The IMF must provide high-quality fiscal services to its members, especially through continued technical assistance and capacity building work, says Vitor Gaspar, the new Director of the IMF's Fiscal Affairs Department.
It must also contribute to the global policy debate on fiscal issues. Speaking to IMF Survey just days before taking up his new position, Mr. Gaspar-formerly Portugal's Finance Minister-outlined his thoughts and priorities for the Department.
You have served in a variety of senior positions over the years, most recently as Portugal's Minister of Finance during a critical period. Tell us a bit about your background and what brought you to the Fund.
Since I completed my Ph.D. about 25 years ago I have been involved in policymaking. My first job, out of academia, was at the Portuguese Ministry of Finance in the late 1980s. I was appointed head of Economic Studies. At the same time I was deeply involved in European monetary affairs. When the Intergovernmental Conference that led to Maastricht was called I represented Portugal in the negotiations.
A few years later I joined the central bank of Portugal and stayed in central banking for more than two decades. The most rewarding post for me, was Head of Research at the European Central Bank. I was deeply involved in the design and review of the ECB's monetary policy strategy.
I have also worked in Brussels for the European Commission, where I became convinced that to understand policymaking it is necessary to understand politics.
I am looking forward to my next challenge at the Fund. It is thrilling to take the lead of an internationally well-known center of excellence in public finance. It broadens my international experience to the global level.
You are well acquainted with the Fund in your previous roles. What are your impressions of the institution and its staff?
Gaspar: In the late 1980s I was offered the opportunity to come to the Fund as a young economist. My perception was that the Fund offered an excellent environment for professional economists to flourish. I perceived the Fund as a global leader in policy-relevant economic thinking. That has not changed.
I interacted with Fund staff both when I was Head of Economic Studies at the Portuguese Ministry of Finance and as Head of Research at the ECB. But my richest experience was as Minister of Finance. During my tenure in 2011-2013, I interacted with staff mostly from the IMF's European and Fiscal Affairs Department.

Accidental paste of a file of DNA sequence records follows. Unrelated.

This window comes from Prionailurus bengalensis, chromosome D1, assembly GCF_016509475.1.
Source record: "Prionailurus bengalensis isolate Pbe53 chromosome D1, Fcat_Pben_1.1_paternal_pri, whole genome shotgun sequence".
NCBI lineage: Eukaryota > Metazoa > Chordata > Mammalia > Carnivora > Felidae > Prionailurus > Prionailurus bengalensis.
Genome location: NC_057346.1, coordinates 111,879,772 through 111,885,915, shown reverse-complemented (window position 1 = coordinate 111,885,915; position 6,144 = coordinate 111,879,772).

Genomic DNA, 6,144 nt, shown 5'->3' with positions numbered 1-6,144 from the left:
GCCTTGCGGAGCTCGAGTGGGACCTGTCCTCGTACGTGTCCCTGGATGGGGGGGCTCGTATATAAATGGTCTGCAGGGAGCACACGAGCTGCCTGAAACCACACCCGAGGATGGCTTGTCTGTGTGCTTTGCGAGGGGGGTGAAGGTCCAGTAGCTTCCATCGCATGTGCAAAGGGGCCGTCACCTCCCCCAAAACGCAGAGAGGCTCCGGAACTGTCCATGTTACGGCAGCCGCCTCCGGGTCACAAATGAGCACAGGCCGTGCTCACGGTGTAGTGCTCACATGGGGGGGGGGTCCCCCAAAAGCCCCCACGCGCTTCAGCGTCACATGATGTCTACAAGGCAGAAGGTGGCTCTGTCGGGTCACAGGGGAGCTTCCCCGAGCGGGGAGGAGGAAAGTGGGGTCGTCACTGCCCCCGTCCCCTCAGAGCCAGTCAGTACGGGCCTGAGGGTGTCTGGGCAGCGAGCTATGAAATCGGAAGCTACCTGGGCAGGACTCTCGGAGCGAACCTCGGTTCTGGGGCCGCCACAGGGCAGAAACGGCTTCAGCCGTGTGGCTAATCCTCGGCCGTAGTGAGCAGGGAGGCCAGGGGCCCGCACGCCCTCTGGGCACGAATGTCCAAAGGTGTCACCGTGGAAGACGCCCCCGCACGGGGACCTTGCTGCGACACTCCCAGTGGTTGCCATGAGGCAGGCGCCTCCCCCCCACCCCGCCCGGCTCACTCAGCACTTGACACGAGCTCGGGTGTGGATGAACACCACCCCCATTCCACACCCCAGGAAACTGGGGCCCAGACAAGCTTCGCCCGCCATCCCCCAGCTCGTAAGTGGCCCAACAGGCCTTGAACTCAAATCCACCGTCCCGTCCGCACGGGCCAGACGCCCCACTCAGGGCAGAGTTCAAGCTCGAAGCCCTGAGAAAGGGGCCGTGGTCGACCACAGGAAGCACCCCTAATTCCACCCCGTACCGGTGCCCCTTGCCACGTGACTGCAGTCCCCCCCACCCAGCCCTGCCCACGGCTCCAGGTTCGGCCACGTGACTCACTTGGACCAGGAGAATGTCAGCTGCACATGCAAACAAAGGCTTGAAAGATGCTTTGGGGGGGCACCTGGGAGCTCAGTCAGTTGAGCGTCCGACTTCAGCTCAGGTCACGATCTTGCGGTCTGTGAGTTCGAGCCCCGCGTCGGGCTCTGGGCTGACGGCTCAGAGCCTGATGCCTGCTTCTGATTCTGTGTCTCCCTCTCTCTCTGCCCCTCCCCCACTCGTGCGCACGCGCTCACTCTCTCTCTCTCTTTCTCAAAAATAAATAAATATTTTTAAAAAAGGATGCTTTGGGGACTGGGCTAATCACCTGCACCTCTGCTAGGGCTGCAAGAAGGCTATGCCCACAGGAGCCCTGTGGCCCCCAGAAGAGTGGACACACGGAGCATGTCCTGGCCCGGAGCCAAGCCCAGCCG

The interaction with the European Department was mostly in the context of the regular procedures foreseen for Fund-sponsored programs. But we also requested technical assistance. The main areas were tax administration; public expenditure; and public financial management. The advice we got was of very high quality. Results were quickly visible in our ability to improving tax collection and expenditure control.
In your view, what are the major fiscal challenges facing the global economy right now?
There are different types of challenges. Some challenges have to do with strong evolutionary dynamics that affect many countries. The most salient example is demographics. The world is making a transition to a situation of stable or even declining population. Such transition has substantial effects on public finances. Given that these dynamics are slow but the implications are far-reaching this is an area for research work.
Other challenges have to do with areas where there are strong spillovers across countries. These include environment; natural resources, including water; and international taxation.
Fiscal challenges also differ across different groups of countries.
Absolutely. For advanced economies high debt ratios are a cause for concern. The challenge here is to combine debt reduction with growth and employment creation. Unemployment, in particular, is a grave cause for concern. The Department is already undertaking considerable work in this area looking at the interlinkages between fiscal policy and unemployment.
In emerging economies there are potential adverse effects on debt dynamics coming from tightening external financial conditions and slower growth. There are further contingent risks to consider, in particular in countries that experienced strong growth in bank credit. Another risk, in commodity exporting countries, comes from the reduction in tax revenues that would follow lower commodity prices. The critical challenge is to manage these head winds and risks so as to ensure that debt dynamics remain under control.
Low-income countries face a distinct structural challenge. They face increasing demand for high-quality public services and infrastructure. In order to face these demands it is necessary to improve the ability to mobilize domestic revenues. A successful transition is necessary for stability and sustainable (and inclusive) growth.
What do you see as the Fiscal Affairs Department top priorities? Where would you like the Department heading in the future?
I am just starting. I will have a better answer in a few months.
At a very general level the priority of Fiscal Affairs Department - its mission - is to provide high-quality services to the Fund's member countries either directly or through other IMF departments.
It is also crucial to continue technical assistance and capacity building work. At this point more than 100 countries benefit from the department's technical assistance work.
In addition, the Department must contribute to the policy debate at the global level.
What are some of our hobbies and activities that help balance your life?
Gaspar: Being with other people especially my family is very important. I enjoy reading, listening to music and practicing sports. I play tennis regularly and go to the gym.